Bill of Lading Law and Legal Definition
A bill of lading is a receipt given by a shipper of goods from the carrier, such as a trucking company, railroad, ship or air freighter, for shipment to a particular buyer. It is a contract protecting the shipper by guaranteeing payment and ensures the carrier that the recipient has proof of the right to the goods. The bill of lading is then sent to the buyer by the shipper upon payment for the goods, and constitutes proof that the recipient is entitled to the goods when received.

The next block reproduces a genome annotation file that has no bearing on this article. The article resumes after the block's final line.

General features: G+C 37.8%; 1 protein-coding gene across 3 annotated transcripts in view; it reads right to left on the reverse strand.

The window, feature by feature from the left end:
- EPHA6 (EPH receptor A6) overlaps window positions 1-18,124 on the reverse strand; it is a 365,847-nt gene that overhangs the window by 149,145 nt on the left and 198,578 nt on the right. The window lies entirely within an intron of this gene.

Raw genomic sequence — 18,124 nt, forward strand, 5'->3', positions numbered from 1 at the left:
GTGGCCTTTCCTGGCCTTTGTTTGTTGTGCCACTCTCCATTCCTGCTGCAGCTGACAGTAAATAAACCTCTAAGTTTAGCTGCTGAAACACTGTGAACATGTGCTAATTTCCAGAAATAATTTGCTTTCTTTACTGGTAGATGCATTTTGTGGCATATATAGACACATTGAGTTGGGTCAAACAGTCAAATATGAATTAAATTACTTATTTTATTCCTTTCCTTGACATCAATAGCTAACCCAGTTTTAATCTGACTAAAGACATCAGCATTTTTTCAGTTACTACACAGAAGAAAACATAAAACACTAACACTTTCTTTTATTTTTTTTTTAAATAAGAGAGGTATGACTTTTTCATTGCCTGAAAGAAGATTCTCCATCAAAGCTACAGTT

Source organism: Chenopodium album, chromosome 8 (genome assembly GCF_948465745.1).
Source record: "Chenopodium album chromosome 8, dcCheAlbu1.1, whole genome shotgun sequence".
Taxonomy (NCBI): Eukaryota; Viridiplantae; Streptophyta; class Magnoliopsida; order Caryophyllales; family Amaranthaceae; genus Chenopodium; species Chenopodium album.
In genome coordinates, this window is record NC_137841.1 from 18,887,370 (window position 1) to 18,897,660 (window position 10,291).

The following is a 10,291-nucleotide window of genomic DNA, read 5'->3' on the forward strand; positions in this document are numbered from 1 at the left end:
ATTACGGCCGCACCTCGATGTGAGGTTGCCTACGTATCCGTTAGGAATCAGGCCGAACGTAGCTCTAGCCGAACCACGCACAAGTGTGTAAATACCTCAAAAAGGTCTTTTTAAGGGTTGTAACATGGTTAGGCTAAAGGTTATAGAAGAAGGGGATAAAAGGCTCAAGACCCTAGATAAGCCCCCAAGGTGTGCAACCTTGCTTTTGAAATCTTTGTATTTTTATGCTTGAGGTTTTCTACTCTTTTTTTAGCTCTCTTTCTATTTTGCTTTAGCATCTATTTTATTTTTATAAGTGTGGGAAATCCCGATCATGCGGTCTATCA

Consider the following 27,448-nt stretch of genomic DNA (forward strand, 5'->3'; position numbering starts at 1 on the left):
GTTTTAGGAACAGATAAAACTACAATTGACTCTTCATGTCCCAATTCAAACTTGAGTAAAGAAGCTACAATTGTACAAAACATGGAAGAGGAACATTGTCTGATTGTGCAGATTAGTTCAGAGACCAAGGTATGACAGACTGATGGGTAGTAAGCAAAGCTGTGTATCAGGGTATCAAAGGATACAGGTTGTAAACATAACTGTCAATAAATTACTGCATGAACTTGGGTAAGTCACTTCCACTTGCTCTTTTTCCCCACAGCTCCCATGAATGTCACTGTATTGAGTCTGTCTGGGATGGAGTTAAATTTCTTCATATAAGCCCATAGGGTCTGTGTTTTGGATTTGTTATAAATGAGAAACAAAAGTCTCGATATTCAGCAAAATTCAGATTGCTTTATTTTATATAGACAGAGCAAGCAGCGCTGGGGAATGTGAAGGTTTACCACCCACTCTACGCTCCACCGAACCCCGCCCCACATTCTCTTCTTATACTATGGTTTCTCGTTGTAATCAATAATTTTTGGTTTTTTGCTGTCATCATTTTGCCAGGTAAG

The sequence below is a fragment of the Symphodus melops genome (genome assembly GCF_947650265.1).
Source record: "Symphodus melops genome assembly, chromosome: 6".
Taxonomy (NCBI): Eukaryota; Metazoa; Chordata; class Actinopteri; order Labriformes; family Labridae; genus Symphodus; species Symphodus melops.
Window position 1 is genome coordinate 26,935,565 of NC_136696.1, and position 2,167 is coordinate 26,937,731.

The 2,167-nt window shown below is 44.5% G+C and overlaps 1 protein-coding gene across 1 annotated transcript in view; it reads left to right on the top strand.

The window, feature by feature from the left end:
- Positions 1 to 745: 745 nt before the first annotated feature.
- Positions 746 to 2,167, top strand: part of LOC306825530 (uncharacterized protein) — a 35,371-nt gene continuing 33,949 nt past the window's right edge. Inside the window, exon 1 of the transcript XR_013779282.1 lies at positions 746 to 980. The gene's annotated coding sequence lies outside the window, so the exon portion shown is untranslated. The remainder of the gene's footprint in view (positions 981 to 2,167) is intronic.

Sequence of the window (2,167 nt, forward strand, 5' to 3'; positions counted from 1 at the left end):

A bill of lading, or BOL therefore serves as the following:
- A contract between a carrier and a shipper for the transportation of goods.
- A receipt issued by a carrier to a shipper for goods received for transportation.
- Evidence of title to the goods in case of a dispute.
A notation "shipped on board" indicates that the goods have been received and loaded onto the vessel or vehicle, rather than just received for shipment.